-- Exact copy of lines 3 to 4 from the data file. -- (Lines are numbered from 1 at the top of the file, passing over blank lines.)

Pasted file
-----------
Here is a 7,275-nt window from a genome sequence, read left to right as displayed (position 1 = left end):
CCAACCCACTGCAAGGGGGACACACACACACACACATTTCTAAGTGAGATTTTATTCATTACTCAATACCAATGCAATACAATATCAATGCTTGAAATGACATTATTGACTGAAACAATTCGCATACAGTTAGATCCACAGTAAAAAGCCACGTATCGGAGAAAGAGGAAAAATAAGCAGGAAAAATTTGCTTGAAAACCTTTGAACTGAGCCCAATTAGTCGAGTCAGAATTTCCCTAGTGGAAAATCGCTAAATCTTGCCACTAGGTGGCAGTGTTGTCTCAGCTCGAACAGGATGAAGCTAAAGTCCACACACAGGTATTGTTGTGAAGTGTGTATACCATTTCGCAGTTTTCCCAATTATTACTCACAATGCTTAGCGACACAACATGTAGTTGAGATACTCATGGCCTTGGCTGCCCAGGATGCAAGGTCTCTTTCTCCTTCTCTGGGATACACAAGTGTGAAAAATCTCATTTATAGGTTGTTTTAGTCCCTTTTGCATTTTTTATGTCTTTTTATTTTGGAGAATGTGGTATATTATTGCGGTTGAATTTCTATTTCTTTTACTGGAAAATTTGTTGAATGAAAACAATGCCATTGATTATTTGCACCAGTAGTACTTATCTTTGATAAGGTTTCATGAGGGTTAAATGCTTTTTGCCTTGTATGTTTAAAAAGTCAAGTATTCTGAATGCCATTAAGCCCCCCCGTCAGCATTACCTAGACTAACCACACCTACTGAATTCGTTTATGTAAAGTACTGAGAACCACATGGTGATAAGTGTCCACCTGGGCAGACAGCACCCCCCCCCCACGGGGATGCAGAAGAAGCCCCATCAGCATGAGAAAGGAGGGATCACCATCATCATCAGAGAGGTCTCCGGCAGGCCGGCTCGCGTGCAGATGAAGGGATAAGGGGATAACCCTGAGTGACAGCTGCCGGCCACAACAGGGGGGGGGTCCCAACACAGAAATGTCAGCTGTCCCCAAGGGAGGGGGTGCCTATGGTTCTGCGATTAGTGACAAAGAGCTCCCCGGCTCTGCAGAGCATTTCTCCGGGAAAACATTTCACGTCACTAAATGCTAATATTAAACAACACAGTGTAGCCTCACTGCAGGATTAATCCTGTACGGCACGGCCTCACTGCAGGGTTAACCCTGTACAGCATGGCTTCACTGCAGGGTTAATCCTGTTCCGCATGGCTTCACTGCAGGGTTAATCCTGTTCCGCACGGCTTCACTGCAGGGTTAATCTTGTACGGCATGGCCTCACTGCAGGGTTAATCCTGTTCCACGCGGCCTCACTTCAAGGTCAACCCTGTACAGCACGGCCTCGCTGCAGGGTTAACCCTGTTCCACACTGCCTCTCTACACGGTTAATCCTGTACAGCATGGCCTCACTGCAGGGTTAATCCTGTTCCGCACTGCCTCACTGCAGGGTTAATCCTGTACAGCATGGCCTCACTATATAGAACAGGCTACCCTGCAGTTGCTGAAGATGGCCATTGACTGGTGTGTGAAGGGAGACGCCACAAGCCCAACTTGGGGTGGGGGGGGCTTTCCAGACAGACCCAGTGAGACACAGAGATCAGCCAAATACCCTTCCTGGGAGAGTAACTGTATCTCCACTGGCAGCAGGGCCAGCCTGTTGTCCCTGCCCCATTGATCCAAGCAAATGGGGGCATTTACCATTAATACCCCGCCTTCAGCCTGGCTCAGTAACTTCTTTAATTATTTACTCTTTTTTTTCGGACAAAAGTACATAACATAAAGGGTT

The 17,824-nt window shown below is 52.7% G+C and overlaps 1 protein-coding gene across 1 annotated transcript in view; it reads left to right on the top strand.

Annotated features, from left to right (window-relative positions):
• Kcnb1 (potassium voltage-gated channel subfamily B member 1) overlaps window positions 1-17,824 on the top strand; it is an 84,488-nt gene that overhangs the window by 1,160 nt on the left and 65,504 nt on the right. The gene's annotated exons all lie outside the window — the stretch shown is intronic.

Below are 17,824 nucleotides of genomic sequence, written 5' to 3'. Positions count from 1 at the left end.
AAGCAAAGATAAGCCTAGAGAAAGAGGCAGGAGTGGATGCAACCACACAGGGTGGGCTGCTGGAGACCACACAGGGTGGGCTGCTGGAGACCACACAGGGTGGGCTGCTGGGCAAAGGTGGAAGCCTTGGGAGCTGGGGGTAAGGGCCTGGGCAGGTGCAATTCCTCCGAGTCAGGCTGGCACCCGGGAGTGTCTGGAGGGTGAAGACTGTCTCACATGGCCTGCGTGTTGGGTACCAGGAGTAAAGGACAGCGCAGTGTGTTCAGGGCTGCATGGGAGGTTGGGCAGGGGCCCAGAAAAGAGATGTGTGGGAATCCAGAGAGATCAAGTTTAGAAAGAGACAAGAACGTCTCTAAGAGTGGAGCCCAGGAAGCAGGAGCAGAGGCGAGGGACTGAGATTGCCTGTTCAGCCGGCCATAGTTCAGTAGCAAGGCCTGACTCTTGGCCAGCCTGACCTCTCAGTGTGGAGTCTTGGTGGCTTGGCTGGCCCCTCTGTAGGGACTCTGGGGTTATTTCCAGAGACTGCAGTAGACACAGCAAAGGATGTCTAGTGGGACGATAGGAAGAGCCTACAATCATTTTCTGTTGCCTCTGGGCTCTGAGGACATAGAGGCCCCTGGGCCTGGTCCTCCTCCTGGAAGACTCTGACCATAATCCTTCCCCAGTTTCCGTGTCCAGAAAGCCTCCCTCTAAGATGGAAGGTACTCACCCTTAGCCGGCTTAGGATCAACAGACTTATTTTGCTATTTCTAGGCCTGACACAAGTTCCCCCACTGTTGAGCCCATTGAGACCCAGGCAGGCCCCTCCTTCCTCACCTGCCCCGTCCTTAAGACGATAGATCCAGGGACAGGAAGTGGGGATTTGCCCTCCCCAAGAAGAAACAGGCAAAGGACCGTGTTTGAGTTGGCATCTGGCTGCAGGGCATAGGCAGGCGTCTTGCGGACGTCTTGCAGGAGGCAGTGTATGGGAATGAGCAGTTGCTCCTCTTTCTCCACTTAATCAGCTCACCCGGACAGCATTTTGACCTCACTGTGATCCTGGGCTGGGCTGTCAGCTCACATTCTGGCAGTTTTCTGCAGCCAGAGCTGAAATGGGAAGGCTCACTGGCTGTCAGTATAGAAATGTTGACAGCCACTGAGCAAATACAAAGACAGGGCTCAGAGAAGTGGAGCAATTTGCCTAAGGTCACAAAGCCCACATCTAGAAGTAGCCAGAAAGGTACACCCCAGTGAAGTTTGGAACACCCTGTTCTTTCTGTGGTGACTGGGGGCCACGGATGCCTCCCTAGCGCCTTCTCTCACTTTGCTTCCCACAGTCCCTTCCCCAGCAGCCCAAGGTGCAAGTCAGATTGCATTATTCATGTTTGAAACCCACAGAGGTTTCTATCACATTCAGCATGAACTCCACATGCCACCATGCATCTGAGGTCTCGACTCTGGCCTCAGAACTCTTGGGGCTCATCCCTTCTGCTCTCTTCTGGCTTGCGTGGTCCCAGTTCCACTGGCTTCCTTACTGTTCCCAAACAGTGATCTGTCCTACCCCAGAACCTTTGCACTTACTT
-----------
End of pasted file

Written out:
The 17,824-nt window shown below is 52.7% G+C and overlaps 1 protein-coding gene across 1 annotated transcript in view; it reads left to right on the top strand.

Annotated features, from left to right (window-relative positions):